- Initial Thoughts
- Perspectives & Resources
- Wrap Up
Teacher Resources Bookmark this page to get the latest resources designed by Apple to inspire creativity in the classroom. Check out lesson ideas, find out how to use Apple technology and curricula, and join the conversation with fellow teachers. Explore more than 777 'The Life Cycle Of A Plant' resources for teachers, parents, and students. A new teacher, Ms. Begay wants to ensure that the instruction she provides will serve to promote mastery of the intended learning outcomes. She decides to use an instructional cycle to help her design effective instruction. This instructional cycle consists of three stages. These three items comprise the instructional cycle.
Page 11: Implementing the Instructional Cycle
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It is critical that teachers determine beforehand what they expect students to have learned by the end of a lesson. An inexperienced teacher might begin this process by first creating lesson plans and developing activities. This kind of instruction, however, is likely to be ineffective and lack focus because the teacher has not first decided how to assess whether students have mastered a set of intended learning outcomes. By contrast, an experienced teacher will have a clear picture in his or her mind of the students’ intended learning outcomes, and will design appropriate and effective instructional activities to guide students toward mastery of those outcomes.
A new teacher, Ms. Begay wants to ensure that the instruction she provides will serve to promote mastery of the intended learning outcomes. She decides to use an instructional cycle to help her design effective instruction. This instructional cycle consists of three stages.
These three items comprise the instructional cycle stages.
Stage 1: Intended Instructional Outcomes
Effective teachers begin the instructional cycle by identifying the content standards and benchmarks that the lesson or unit will address. Next, the content standards are translated into measurable learning outcomes. At this stage of the instructional cycle, the teacher has a clear idea of what students need to know, understand, and be able to do to meet the standards-based curriculum. It is important for teachers to keep in mind how they will assess the intended learning outcomes.
Stage 2: Planning
In the second stage, teachers should plan effective teaching strategies and instructional activities. It is also important that teachers plan on-going formal (e.g., standardized tests) and informal (e.g., teacher-made tests, portfolios) assessments to determine students’ progress. Once the learning outcomes, instruction, and assessment have been planned, the teacher will carry out the planned instruction.
Stage 3: Assessment
In this third stage, teachers actually implement their planned assessments to determine whether students have met the intended learning outcomes. It is important to understand that assessment is not something that occurs only at the end of the instructional cycle. Assessment is planned when the intended outcomes are conceptualized and implemented during instruction and at the end of instruction to determine whether students have mastered the intended learning outcomes.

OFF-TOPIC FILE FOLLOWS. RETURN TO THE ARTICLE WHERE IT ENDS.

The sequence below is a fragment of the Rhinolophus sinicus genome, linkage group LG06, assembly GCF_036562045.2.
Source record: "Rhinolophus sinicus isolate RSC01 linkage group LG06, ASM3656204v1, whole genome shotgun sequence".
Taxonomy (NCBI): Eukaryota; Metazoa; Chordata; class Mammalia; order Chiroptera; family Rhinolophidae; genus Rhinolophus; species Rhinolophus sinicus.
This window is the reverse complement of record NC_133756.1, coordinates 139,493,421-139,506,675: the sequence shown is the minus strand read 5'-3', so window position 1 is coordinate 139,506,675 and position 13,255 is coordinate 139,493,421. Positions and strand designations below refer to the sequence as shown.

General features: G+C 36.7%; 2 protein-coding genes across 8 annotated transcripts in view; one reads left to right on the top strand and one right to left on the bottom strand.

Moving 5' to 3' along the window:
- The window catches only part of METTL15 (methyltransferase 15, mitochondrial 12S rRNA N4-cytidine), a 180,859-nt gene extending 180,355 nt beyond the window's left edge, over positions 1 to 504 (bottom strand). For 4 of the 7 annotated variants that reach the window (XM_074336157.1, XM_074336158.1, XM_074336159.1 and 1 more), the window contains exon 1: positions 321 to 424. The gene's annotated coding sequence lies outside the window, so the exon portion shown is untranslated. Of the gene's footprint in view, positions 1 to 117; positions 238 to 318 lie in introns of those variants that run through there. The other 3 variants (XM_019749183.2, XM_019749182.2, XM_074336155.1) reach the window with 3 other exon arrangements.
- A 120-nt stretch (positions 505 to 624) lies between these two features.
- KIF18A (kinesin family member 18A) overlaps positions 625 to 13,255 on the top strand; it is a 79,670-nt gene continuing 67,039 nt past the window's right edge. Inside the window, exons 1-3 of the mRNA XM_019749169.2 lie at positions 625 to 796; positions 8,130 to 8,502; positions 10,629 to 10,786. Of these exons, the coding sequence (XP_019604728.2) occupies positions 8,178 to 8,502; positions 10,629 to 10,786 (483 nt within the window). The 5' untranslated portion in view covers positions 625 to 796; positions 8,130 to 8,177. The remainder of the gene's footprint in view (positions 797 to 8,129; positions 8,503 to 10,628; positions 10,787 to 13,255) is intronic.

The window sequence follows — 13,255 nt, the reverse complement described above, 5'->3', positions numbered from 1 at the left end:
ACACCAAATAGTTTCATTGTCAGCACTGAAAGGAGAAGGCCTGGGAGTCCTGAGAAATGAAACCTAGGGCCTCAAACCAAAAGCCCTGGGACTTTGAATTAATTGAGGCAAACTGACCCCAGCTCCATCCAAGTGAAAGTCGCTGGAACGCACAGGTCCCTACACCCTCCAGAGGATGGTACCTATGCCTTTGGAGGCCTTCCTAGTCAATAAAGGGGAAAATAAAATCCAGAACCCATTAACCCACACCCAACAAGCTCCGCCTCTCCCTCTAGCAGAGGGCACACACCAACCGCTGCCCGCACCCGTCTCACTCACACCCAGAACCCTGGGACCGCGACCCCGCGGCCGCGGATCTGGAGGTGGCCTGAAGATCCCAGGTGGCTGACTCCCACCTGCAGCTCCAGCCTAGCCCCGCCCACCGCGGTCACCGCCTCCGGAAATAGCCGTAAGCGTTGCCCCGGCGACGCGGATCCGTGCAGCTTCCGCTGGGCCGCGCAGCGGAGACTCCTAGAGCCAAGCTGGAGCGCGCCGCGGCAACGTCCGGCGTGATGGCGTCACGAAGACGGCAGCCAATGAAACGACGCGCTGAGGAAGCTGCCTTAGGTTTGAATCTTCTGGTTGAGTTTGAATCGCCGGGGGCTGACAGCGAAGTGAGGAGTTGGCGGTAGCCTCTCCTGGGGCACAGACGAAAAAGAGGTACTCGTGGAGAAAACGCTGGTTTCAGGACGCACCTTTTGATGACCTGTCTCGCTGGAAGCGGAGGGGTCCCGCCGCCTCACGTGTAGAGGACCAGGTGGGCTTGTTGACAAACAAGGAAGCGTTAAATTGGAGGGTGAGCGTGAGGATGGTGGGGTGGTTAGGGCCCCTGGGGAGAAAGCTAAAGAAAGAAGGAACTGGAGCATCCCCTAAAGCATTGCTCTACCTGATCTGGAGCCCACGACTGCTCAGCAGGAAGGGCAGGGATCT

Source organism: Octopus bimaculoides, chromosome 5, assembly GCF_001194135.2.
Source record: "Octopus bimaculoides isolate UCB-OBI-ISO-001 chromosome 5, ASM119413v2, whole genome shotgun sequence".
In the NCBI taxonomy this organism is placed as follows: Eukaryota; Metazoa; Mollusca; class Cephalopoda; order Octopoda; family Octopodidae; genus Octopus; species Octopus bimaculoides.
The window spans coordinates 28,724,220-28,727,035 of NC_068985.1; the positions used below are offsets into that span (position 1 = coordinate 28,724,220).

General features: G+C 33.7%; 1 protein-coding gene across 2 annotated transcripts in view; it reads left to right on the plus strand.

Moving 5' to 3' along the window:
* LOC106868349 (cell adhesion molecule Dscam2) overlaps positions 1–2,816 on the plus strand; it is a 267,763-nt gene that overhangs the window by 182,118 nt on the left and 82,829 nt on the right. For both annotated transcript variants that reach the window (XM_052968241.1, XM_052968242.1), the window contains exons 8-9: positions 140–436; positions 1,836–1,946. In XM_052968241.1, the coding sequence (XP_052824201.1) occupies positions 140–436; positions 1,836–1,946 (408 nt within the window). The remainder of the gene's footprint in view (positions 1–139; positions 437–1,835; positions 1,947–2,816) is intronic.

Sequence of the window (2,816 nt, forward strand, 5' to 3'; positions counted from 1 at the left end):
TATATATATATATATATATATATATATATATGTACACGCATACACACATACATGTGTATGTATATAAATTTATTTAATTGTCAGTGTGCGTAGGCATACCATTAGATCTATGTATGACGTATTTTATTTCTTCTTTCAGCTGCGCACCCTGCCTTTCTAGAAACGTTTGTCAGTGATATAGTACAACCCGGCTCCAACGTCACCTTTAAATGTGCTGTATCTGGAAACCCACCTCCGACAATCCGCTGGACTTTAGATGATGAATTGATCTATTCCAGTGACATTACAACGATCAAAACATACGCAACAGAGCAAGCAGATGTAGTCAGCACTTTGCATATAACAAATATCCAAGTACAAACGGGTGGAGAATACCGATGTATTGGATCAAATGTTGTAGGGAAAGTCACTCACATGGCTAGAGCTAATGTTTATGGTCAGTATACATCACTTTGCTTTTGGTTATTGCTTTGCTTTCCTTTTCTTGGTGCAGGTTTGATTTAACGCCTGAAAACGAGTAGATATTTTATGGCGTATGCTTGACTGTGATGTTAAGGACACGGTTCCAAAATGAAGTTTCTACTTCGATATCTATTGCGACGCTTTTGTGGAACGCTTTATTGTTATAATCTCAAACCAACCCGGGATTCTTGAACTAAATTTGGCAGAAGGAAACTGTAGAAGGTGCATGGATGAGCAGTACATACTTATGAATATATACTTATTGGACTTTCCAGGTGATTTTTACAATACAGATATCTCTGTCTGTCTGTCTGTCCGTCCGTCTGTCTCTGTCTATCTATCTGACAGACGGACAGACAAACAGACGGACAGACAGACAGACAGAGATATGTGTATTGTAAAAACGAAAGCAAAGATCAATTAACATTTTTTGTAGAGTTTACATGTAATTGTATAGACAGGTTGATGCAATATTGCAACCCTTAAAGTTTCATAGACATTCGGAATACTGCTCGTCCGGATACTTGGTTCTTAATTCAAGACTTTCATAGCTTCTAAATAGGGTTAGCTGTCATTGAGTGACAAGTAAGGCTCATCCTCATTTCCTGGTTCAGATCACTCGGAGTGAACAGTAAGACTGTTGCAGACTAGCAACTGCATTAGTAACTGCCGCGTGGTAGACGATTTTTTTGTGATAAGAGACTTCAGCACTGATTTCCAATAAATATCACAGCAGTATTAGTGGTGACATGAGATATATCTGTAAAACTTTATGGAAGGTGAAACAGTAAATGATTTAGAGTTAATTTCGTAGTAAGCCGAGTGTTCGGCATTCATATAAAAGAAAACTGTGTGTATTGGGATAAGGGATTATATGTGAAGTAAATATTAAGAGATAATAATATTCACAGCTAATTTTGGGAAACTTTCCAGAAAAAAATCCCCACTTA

Keep in Mind
Reflective teachers use what they have learned about student performance from assessments to continually inform the instructional cycle process.
Instructional coaching in EL schools increases the achievement and engagement of every student by bringing out the best performance of every teacher. Coaches use both student-centered and teacher-centered methods to help teachers improve the decisions they make about their instruction.
Instructional coaching in EL schools is focused on evidence of student achievement and engagement connected to the instructional choices of
the teacher. Coaching involves an ongoing cycle of goal-setting, learning, observation and data collection, and reflection. However, the beginning point in this cycle is not the same for every teacher. Some coaching relationships may enter the cycle at the learning stage, while others might enter through data collection or reflection.
- Goal Setting: All instructional coaching involves setting goals. In fact, the very definition of coaching is built on the presence of clear, focused goals related to teacher practice and student achievement. While not necessarily the first step in every coaching relationship, formal coaching cycles should be guided by goals articulated by the teacher and informed by larger school improvement priorities.
- Learning: Instructional coaching must be viewed, first and foremost, as a form of learning. The power of coaching comes through the intentional focus on clearly identified goals specific to each teacher and connected to the school’s larger professional development/EL work plan goals. Teachers learn through school-based professional development, institutes, and practices such as looking at student work, reading and discussing educational texts, observing best practices (e.g. model teaching, peer observation, use of video), co-teaching, and collaborative planning of curriculum, instruction and assessment.
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